Pre-heat the oven to 220 degrees celsius (430 degrees fahrenheit). Knock the dough back a little (you can read more about bread making techniques here) on a lightly floured surface and roll out to a square that will reach with about half an inch around the edges of a non stick baking tray. Brush the tray with oil before placing the dough on it, and brush oil over the top of the dough, too. Spread over the onions, then decorate with anchovies, sliced down the middle with a sharp knife into thin strips made into a lattice pattern, and olives dropped into each diamond shape. Sprinkle over the remaining thyme and bake for 20 minutes until the dough is crisp and the onions have started to crisp up too. Serve warm or at room temperature.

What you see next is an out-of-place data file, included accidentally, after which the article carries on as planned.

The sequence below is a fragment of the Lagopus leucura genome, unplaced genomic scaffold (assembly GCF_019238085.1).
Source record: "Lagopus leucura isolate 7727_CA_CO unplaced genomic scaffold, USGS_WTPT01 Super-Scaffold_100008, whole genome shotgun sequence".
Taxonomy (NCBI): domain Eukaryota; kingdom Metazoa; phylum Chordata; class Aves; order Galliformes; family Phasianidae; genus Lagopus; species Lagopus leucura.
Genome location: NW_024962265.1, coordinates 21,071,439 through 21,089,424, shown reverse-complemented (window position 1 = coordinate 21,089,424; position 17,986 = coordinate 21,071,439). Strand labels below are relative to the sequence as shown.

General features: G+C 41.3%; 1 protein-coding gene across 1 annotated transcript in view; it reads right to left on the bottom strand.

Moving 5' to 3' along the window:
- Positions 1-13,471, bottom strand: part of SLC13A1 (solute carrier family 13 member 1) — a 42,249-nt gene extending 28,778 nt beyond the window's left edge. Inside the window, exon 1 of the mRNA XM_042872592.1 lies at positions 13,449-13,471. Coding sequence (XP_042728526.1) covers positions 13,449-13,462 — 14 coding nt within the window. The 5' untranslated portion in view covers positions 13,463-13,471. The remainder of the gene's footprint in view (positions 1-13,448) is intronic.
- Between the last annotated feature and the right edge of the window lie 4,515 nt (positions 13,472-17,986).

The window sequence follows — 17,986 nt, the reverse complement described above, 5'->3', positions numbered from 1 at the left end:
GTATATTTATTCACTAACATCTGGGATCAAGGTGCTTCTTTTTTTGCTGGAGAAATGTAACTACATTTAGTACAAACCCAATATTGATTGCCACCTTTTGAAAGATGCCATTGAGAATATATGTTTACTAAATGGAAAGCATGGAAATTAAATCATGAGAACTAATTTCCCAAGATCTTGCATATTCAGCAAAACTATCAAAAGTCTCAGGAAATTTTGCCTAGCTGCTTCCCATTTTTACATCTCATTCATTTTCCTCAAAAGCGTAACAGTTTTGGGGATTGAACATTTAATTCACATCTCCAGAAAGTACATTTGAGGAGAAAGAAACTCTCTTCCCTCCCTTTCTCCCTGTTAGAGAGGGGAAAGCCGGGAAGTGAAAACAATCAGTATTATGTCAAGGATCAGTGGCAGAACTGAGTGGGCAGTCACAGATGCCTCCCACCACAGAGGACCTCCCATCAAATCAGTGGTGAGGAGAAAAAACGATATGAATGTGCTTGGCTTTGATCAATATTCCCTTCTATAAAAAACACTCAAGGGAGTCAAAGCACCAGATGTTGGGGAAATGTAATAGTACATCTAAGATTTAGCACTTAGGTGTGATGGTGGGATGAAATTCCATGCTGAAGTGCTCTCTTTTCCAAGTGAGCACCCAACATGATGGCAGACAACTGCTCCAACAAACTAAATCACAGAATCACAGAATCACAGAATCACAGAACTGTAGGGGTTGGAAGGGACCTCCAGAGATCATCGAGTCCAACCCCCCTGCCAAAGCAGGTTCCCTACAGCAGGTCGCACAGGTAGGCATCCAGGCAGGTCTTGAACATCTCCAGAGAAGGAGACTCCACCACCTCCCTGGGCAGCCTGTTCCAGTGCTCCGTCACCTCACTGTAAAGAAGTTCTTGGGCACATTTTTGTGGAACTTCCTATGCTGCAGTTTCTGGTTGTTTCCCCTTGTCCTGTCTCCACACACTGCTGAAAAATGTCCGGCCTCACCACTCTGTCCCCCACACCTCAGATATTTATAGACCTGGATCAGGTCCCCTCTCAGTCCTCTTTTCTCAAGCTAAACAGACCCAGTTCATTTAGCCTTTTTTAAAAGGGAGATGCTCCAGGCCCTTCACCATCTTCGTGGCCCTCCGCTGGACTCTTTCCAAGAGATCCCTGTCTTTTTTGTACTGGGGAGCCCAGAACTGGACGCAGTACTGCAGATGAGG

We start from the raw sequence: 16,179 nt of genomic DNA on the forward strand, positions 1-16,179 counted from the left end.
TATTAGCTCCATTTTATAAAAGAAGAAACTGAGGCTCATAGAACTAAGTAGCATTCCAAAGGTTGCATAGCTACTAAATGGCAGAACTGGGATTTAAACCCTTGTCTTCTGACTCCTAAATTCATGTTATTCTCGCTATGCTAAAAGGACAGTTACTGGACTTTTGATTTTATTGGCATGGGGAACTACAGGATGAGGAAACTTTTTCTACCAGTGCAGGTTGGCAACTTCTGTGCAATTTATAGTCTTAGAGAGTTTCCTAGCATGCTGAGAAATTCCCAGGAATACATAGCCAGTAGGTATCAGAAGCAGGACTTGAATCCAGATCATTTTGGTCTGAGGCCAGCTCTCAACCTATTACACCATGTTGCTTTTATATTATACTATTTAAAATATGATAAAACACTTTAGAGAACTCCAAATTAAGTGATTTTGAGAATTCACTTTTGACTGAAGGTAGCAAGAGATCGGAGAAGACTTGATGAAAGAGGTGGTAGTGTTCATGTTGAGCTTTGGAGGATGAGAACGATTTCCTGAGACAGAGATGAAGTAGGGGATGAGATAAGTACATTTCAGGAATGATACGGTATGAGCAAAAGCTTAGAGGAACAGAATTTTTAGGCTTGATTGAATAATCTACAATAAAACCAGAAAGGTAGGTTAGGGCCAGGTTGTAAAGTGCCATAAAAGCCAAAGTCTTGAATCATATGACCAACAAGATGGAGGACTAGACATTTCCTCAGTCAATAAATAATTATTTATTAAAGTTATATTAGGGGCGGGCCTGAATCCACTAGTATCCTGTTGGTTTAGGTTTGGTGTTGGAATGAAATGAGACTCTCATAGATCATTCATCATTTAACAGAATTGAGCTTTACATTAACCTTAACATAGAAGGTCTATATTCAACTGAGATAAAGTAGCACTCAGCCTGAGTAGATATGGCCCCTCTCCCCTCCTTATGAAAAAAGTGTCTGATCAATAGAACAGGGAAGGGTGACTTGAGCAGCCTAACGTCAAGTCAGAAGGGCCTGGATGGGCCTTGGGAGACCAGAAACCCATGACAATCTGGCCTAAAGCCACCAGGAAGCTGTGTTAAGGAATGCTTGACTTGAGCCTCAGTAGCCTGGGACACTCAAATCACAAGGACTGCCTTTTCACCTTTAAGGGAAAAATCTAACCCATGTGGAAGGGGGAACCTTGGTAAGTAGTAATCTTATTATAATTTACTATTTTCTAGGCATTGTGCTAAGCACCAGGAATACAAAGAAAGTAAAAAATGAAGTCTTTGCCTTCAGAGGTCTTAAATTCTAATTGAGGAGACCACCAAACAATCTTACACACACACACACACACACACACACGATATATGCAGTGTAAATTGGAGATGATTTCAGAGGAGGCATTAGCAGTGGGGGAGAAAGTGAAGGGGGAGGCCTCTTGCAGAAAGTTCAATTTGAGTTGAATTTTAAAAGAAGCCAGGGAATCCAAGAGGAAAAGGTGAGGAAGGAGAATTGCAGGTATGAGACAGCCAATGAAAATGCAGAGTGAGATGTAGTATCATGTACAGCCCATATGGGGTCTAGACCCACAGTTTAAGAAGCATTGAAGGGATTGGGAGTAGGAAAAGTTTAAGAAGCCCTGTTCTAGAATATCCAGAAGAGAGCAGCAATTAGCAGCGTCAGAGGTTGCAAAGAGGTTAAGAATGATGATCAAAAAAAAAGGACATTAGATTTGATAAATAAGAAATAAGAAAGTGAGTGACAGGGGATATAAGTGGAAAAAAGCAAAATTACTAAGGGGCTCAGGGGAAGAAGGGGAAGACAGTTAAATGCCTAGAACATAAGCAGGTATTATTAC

Pisalde 10Enjoy with a crisp, ice cold glass of French rose and a healthy dose of the fantastic sunshine we've been having in England at the moment. But please in the early evening, because the days are just too hot at the moment, and this is coming from me, the give who craves the West Coast weather and sunshine almost constantly. It is a different type of heat, which is bad in the countryside. Add the District Line into the mix, and it is unbearable! 

Monday, 21 July 2014

Provincial Style Dinner Party For Friends